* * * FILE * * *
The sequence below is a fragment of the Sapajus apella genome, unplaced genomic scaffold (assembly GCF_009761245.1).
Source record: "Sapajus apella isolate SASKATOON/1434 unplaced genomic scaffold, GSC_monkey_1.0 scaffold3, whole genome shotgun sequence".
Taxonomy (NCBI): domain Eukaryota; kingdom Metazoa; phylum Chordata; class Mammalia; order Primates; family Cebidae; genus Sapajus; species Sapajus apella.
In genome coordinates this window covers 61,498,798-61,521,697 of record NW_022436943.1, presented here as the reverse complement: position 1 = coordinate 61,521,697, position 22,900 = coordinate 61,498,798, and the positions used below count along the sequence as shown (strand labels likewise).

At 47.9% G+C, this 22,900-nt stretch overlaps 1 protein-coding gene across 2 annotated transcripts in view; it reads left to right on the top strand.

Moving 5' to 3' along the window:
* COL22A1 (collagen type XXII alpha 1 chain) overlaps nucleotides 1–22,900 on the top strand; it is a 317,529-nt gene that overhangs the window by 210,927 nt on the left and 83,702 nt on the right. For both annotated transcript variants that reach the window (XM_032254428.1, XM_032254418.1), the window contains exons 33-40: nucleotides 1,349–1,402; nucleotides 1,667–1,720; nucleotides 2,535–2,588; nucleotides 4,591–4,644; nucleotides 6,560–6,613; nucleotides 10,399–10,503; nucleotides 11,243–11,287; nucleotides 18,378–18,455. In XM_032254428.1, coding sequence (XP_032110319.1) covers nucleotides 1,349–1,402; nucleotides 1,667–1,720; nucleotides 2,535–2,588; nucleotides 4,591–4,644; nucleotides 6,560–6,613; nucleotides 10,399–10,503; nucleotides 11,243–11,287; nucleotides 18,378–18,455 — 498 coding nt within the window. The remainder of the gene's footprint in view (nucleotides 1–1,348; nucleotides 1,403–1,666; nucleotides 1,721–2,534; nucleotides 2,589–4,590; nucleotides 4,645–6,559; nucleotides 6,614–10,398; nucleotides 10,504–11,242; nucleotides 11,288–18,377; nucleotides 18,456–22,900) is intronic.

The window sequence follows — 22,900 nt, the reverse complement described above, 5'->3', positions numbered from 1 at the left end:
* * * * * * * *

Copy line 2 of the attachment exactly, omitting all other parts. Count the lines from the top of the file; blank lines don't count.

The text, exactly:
Source record: "Sapajus apella isolate SASKATOON/1434 unplaced genomic scaffold, GSC_monkey_1.0 scaffold3, whole genome shotgun sequence".